- On Editing from The Well of Living Waters and Drash: Northwest Mosaic
From the Well of Living Waters, an anthology of Jewish Bay Area poets began like many projects—with a conversation. In the summer of 2010, I met with Rabbi Burt Jacobson, founding rabbi of Kehilla Community Synagogue, for my annual spiritual check-up. At the conclusion of our talk and knowing my interests, Rabbi Burt suggested that I consider editing an anthology of Kehilla poets and friends. It sounded like a grand idea.
I asked Kehilla staff to post a call for submissions in the synagogue's online newsletter, Kol Kehilla. I also reached out to congregants and poets whom I knew from the perimeter of our community.
The response was immediate. Poems flowed to me from all directions. In August [End Page 86] 2010 we held a "Poetry and Music Cabaret" as a fundraiser. Poets read at the synagogue in Piedmont, California, joined by Lior Tsarfaty, a talented Israeli musician who offered Hebrew music and Arabic prayers.
The evening was extraordinary, a gathering of Jewish American poets who embraced shared traditions and ancestors, including the pain of the Holocaust, and deeply felt concerns about the debacle of Palestine and Israel for all people who call this long and narrow place of approximately 290 miles, their home. We listened to the strength of each other's voices assembled in one place. It was a holy experience, similar to one I had the previous year at a benefit event I helped to organize, "Poetry for Gaza," where leading Arab and Jewish writers stood together. United in our hearts and in the healing name of the word, we arrived at the Islamic Cultural Center of Northern California in Oakland to raise money for the children of Gaza. The audience heard that register and responded generously.
While I frequently attend poetry readings throughout the Bay Area, I hadn't been aware of a missing quality of voice until I had the opportunity to edit From the Well of Living Waters. I believe now it was a need to hear my Jewish contemporaries speak together from one platform. While not all of the poets write explicitly Jewish-identified poetry, all of them, including myself, write and explore poetry from that core. I wanted the anthology to help us understand how that Jewish core has alloyed or broken us apart. As Jews of the 21st century, we inhabit a different world from that of our ancestors. The Holocaust, a horrible defining event for at least one generation of Jews, has been off-set by other challenges. As American Jews, how do we respond to the politics of Israel, born in the pain of the Holocaust? How do we rescue and nurture our values in today's world?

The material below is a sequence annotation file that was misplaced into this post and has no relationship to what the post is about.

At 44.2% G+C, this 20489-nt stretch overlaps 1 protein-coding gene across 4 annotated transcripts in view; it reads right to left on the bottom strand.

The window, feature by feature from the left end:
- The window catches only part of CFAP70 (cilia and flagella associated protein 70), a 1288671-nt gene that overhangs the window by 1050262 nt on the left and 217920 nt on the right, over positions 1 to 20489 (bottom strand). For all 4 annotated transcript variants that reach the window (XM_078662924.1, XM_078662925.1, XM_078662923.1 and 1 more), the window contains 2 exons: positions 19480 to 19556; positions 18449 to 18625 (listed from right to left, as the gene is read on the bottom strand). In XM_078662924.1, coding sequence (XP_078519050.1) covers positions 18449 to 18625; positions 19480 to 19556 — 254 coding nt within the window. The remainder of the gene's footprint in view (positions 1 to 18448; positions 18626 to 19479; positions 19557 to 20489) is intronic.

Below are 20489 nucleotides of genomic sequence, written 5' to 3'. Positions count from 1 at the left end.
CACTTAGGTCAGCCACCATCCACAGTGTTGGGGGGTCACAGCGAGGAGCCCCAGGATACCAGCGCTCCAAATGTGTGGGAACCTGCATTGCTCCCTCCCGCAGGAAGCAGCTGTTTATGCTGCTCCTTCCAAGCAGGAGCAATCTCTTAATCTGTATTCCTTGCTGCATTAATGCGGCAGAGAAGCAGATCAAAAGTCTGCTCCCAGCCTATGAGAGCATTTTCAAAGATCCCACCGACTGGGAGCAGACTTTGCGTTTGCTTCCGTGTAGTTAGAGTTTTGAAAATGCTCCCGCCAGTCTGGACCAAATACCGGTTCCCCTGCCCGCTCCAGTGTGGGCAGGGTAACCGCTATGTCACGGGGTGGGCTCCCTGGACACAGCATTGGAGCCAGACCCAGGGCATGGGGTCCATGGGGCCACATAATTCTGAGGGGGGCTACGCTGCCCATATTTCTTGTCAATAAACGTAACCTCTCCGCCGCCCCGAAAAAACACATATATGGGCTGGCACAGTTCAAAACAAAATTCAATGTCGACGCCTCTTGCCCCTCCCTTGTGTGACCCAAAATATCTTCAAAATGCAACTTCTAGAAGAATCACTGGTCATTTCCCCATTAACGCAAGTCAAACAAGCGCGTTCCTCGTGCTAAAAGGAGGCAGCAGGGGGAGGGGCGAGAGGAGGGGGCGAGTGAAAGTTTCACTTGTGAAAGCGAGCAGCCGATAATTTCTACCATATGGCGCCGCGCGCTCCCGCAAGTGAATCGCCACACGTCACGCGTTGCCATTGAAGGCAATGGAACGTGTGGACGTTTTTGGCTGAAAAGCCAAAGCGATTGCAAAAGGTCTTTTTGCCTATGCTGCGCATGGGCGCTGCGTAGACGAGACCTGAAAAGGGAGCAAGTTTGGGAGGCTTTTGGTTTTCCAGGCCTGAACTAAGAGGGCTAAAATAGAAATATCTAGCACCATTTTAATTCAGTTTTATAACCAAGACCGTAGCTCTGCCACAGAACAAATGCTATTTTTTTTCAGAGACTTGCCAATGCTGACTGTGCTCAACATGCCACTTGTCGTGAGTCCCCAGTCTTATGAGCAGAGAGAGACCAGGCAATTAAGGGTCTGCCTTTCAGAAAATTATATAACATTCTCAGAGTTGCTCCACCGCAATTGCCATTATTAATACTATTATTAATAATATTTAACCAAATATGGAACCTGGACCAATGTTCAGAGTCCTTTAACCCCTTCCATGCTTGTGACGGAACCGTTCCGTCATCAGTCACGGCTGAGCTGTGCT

My impetus for founding Drash: Northwest Mosaic, initially, was personal and a lot about my frustration at not getting my often-Jewish-themed short stories into general literary magazines. It seemed that the few Jewish literary magazines available to me were either too feminist/lesbian, too academic, too edgy (as in young and raunchy) or too snobbish (East Coast cliques)—this is going to piss off people, oh well.
Not knowing a thing about publishing, I enlisted some earnest and equally hopelessly naïve poets and writers here at Temple Beth Am, where I am the music director, and we set about making a literary journal to reflect the time and place in which we lived: the slower, softer, definitely more moist, Jewish Northwest. ("C'mon kids, this is gonna be fun!")
Oy, huge learning curve. I have learned how many books to order, how many books not to order, how to write grants, how to set up and run readings (and keep long-winded, full-of-themselves literary types from boring people to death).
We are going into the building stage of Volume V, due out end of May, and I've just finished sending out hundreds of rejection and acceptance notices (and getting both gracious and impossibly snotty responses). In my quest for a respectful selection process, I make a point of sending out...